Daisy MacCallum, A Mendocino Matriarch

This is a detail of a rare interior view of the parlor in the Kelley House, circa 1890. Daisy Kelley MacCallum is sitting in a wicker chair with her husband Alex standing behind her, and her daughter Jean sitting at her feet. Her posture seems to indicate she is having some trouble with her spinal injury. (Margaret Kelley Campbell Collection, Kelley House Museum archives)

So much has already been written about Emma Shirley “Daisy” Kelley MacCallum. What more can be said? 

Well, plenty. The recent research we’ve been doing at the Kelley House Museum has given us so much information that it should be made into a documentary, or least a good biography. Any writers out there looking for a fascinating project?

Born in Mendocino in 1859, the oldest of William and Eliza Kelley’s four children, Daisy is fondly remembered as a generous, intelligent, and vital woman that left her mark on Mendocino. The Beacon published a multi-page tribute upon the occasion of her passing in August 1953. Here are a few interesting stories from that time.

“Few knew that from a girl, Mrs. MacCallum suffered slightly from a spinal injury, resulting from an accident caused by a run-away team. For some years she was bedridden, then spent a longer time chained to a wheelchair. One day, with the determination so characteristic of her, she decided that invalidism could have no place in the busy and helpful life she planned. Through operations, steel braces and pain, she carried on until she was rewarded at last by a partial return to health. Her spirit is an inspiration, and her brave fortitude in the face of seemingly insurmountable obstacles, best depicts, perhaps, her indomitable character.”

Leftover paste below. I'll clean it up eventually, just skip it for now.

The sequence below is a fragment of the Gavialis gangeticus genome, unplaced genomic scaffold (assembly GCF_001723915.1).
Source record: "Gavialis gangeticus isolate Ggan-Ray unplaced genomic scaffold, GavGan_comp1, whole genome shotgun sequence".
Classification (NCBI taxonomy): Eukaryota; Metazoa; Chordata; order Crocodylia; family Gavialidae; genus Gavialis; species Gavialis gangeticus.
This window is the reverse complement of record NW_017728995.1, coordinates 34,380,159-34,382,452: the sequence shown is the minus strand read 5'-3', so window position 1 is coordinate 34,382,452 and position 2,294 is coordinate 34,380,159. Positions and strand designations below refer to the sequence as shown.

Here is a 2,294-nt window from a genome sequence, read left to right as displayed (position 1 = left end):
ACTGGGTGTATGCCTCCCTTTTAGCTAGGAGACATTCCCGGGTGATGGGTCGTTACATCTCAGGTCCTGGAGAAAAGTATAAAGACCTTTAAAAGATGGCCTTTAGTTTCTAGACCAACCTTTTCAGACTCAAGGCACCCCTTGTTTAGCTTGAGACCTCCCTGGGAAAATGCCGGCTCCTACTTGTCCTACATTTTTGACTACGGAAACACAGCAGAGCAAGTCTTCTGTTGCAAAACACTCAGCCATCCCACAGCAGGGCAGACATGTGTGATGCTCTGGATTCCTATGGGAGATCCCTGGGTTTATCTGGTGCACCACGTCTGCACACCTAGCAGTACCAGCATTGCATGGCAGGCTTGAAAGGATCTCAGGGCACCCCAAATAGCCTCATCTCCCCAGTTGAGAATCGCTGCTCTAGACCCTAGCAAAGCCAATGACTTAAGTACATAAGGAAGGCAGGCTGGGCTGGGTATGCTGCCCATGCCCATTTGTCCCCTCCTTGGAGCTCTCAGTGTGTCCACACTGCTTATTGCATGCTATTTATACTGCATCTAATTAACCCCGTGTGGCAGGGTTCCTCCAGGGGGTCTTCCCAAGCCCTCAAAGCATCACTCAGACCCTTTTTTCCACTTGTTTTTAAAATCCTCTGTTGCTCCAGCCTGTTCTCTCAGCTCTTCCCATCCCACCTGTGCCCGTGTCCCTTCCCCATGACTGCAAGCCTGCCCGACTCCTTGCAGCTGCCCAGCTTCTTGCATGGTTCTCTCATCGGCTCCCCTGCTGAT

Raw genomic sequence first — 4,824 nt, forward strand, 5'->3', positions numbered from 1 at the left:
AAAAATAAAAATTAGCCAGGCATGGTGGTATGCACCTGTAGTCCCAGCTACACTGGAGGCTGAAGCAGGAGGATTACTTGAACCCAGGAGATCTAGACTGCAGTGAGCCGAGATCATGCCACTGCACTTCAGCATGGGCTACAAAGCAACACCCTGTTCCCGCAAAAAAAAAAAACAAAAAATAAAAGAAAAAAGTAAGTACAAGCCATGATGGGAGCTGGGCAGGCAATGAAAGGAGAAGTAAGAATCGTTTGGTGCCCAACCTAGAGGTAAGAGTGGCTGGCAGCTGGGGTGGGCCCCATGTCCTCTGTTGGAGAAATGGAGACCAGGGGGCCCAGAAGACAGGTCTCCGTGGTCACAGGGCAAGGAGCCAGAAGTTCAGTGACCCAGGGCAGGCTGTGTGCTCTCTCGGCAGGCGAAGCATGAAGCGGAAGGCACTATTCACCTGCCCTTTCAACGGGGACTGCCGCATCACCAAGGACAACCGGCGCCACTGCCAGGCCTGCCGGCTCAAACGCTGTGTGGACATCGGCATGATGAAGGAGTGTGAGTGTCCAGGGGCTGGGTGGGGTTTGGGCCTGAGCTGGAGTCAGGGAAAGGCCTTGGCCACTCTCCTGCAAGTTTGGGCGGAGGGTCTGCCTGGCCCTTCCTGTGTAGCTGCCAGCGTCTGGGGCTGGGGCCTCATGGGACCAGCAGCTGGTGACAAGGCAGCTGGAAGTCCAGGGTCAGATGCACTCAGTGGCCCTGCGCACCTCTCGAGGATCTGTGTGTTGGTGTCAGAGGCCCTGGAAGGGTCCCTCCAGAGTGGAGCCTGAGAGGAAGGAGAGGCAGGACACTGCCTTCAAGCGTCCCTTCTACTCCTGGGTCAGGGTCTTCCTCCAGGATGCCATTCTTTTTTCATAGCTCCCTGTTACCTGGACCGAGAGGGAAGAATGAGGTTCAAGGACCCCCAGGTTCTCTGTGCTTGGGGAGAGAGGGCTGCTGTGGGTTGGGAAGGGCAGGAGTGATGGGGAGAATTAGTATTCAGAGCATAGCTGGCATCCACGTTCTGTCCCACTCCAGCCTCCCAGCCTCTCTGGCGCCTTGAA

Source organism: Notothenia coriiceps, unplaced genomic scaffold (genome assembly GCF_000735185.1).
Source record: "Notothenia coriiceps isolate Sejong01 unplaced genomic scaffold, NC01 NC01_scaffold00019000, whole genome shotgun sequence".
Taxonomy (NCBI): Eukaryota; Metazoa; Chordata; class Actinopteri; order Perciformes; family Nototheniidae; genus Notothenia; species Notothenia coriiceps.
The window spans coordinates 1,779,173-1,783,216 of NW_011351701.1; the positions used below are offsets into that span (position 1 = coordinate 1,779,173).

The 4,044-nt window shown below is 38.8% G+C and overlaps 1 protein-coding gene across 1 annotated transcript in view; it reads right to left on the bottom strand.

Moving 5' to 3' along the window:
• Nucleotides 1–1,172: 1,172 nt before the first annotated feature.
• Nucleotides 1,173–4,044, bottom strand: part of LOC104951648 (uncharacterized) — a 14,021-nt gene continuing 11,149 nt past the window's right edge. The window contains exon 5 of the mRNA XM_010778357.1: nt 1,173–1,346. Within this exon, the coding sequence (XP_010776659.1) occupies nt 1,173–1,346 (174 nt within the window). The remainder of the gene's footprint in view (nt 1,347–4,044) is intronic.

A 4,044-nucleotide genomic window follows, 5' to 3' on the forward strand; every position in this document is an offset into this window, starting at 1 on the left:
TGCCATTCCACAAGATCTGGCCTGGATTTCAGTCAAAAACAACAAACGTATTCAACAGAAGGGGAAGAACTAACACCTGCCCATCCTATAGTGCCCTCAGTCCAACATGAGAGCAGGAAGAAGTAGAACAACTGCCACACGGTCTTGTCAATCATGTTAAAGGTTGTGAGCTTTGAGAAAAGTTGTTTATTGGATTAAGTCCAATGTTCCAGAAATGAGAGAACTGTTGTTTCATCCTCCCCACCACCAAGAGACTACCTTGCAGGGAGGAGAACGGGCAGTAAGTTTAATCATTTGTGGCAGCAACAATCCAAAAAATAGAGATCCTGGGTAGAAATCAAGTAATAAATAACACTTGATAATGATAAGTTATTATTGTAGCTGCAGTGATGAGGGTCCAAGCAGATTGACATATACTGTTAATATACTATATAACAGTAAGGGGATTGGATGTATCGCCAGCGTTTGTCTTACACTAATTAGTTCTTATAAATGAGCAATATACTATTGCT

“As a young matron at Glen Blair, she began purchasing baskets from the Indians, and to the end of her life, never failed to give them food and clothing, whenever they called to see her, which they often did, as many as twenty at one time, in Mendocino. At one time her collection of baskets, now a gift to the Museum at Sacramento, numbered in the hundreds, and was the third largest private collection in the country. Ranging in size from tiny works of art to huge baskets for the carrying of fish and game, they all told a story. Feathered, beaded or plain, they bore their tribal histories woven into each pattern, and it was a source of unending pleasure to Mrs. MacCallum, to see an elderly Indian woman recognize among the collection, the basket and story of her tribe.” (Come see a small portion of Daisy’s collection on loan at Kelley House.)

“Mrs. MacCallum visited the Pyramids and Sphinx, the history of which fascinated her, and its mystery became a subject to which she gave deep study. She was present at the opening of King Tutankhamun’s tomb. One of the greatest and most moving experiences of her life was seeing the removal of the gold encrusted and jeweled chariot, and the fact that she was able to lay her hand on the ancient relic, perhaps the only person to do so, before a guard was thrown around the treasure.”

Finally, here’s one more from that Beacon article published 68 years ago –

“Perhaps the most expressive tribute one could pay to the memory of the last of the early pioneers of Mendocino would be, “She was a lady.”

To know more about Daisy and her life, visit our always fresh “Making History Blog,” found on our website at https://www.kelleyhousemuseum.org/death-claims-daisy-maccallum/